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(Enlarge) Col. Edward C. Rothstein, Garrison Commander


The Army has declared September Suicide Prevention Awareness Month and is directing a servicewide suicide stand-down on Sept. 27.

Fort Meade will conduct its stand-down day on Wednesday. The theme for the stand-down is "Shoulder to Shoulder, We Stand Up for Life."

Like many others, I believe suicides are preventable. But combating suicides effectively will require comprehensive solutions aimed at helping individuals find ways to build resiliency and strengthen their coping skills.

We all have a role in preventing suicides. It starts with knowing the warning signs that a service member, family member or friend may need help and ends with assisting that individual to get the help needed.

I am determined to promote and build wellness and resiliency programs that meet the demand of Fort Meade service members and their families. I want all service members and their families to know about behaviorial health services and support options available on post.

These services include:

* Kimbrough Ambulatory Care Center: The Behavioral Health division provides confidential, individual counseling for active-duty service members.

* Religious Services Office: The installation's five chaplains provide confidential counseling for the Fort Meade community and lead religious services throughout the week for nine distinctive faiths.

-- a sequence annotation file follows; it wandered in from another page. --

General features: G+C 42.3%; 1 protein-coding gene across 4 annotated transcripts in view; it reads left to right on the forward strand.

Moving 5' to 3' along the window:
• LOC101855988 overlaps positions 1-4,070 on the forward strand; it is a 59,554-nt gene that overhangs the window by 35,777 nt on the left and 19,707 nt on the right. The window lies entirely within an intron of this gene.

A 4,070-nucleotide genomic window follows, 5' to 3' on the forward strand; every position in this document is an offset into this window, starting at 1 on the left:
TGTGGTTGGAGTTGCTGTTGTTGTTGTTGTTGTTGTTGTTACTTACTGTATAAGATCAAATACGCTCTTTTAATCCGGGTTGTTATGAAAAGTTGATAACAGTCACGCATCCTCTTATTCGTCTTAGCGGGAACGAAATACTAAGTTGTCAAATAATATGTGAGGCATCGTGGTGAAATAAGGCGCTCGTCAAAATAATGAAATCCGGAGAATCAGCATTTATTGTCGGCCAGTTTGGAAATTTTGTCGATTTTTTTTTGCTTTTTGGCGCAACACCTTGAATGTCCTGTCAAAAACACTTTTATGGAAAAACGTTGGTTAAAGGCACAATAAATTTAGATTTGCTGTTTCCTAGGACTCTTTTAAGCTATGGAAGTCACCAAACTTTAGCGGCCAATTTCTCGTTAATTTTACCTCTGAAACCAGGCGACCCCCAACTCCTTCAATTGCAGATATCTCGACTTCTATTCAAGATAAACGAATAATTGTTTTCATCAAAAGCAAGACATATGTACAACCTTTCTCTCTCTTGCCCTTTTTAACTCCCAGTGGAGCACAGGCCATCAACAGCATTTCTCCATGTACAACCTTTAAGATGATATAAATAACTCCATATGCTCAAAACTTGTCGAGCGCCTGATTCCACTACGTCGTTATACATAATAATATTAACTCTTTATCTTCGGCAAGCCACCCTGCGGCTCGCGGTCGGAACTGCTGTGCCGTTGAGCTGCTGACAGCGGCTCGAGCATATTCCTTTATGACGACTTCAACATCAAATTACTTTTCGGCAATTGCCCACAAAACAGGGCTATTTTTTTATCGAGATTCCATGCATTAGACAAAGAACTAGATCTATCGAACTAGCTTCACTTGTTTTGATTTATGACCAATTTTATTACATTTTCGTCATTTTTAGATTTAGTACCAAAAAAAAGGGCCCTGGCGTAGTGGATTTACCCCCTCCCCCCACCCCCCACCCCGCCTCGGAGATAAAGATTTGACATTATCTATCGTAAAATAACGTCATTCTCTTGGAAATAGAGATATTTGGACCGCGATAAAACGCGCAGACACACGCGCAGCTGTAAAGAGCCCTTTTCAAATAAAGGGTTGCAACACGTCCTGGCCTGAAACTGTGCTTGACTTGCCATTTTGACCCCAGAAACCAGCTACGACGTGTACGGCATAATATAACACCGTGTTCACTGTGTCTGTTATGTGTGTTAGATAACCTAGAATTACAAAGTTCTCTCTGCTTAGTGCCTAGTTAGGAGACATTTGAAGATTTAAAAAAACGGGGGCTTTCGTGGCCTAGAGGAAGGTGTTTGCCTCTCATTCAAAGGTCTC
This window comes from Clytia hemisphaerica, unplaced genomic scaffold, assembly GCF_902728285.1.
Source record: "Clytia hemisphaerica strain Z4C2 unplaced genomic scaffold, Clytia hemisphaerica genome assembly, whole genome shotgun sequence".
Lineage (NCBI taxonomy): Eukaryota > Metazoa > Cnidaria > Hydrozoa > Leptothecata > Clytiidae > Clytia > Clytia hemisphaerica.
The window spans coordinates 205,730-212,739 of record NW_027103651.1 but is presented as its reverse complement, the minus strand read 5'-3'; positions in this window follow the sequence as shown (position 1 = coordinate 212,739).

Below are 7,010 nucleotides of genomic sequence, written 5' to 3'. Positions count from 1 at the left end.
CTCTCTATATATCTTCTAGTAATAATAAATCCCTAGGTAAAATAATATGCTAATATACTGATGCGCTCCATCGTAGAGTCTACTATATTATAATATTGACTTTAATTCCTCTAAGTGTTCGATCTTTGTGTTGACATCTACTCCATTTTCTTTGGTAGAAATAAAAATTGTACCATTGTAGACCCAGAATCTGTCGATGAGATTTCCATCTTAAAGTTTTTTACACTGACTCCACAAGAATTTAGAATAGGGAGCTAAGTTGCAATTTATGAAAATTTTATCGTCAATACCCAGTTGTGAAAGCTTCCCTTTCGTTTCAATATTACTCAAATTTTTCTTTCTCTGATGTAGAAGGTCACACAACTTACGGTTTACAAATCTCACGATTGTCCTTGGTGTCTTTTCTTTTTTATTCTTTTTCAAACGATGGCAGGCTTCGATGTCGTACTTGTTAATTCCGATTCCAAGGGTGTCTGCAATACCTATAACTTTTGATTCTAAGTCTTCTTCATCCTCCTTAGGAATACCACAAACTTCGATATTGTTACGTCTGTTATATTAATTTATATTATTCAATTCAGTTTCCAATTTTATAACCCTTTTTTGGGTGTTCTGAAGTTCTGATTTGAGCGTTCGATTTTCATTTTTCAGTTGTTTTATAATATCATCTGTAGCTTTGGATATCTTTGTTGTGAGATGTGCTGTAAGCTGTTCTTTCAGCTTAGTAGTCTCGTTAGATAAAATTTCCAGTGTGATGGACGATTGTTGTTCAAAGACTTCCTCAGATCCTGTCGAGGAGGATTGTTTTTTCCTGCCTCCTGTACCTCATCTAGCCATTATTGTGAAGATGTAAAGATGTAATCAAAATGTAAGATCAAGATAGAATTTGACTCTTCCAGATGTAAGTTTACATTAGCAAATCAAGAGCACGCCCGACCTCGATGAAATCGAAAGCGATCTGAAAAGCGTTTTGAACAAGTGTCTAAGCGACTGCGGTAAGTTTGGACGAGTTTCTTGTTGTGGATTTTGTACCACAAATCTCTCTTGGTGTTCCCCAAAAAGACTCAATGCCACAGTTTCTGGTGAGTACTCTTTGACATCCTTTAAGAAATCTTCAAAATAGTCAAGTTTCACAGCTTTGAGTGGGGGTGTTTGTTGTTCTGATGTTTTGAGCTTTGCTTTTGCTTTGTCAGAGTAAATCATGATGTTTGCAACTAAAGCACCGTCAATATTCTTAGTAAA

* Army Community Service: The installation provides a wide range of support groups for service members and their families at the Community Readiness Center. They range from a support group for single parents and a group for expectant fathers to support groups for families dealing with deployment.

* ACS and the Fleet & Family Support Center: Both offer classes in stress and anger management, effective communications and personal finances at the Community Readiness Center.

It's important that we talk about suicide prevention and emphasize the Army's commitment to raise awareness and understanding of the effort required to successfully eliminate suicides within the military family and find ways to encourage individuals who need help to use the support services available to assist our total well-being and resiliency.

It's also important for the entire Fort Meade community, inside and outside the gates, to know and believe that everyone can help prevent suicide.

Our local communities have a strong history of supporting service members and their families. We need to continue to work together and make sure we are taking care of ourselves and each other.

As a community, we need to remain committed to the health, safety and well-being of our service members, civilian employees and our families. It's important we continue to review activities that help keep each of us resilient and take steps to make sure suicide prevention has a place in what we do every day.

We should all know how to recognize common risk factors including chronic pain; feelings of guilt, anger, or shame; exposure to trauma; a sense of hopelessness; relationship problems; and post-traumatic stress disorder, or PTSD.

If you notice these behaviors in your friends, a service member or a family member, please encourage them to seek help.

Our goal should be to not let service members, families or a friend struggle alone. We can all make a big difference in the life of someone needing help.

Preventing suicides requires courage and, often, personal sacrifice as the intervention process may require a lot of time. The bottom line is, we can't afford to lose one life to suicide.

Working together, I know we can make a difference to help prevent suicides.

Editor's Note: For more information about suicide prevention, call the National Suicide Prevention Lifeline at 1-800-273-TALK (8255) or visit suicidepreventionlifeline.org, or contact Military OneSource at 1-800-342-9647 or militaryonesource.com.

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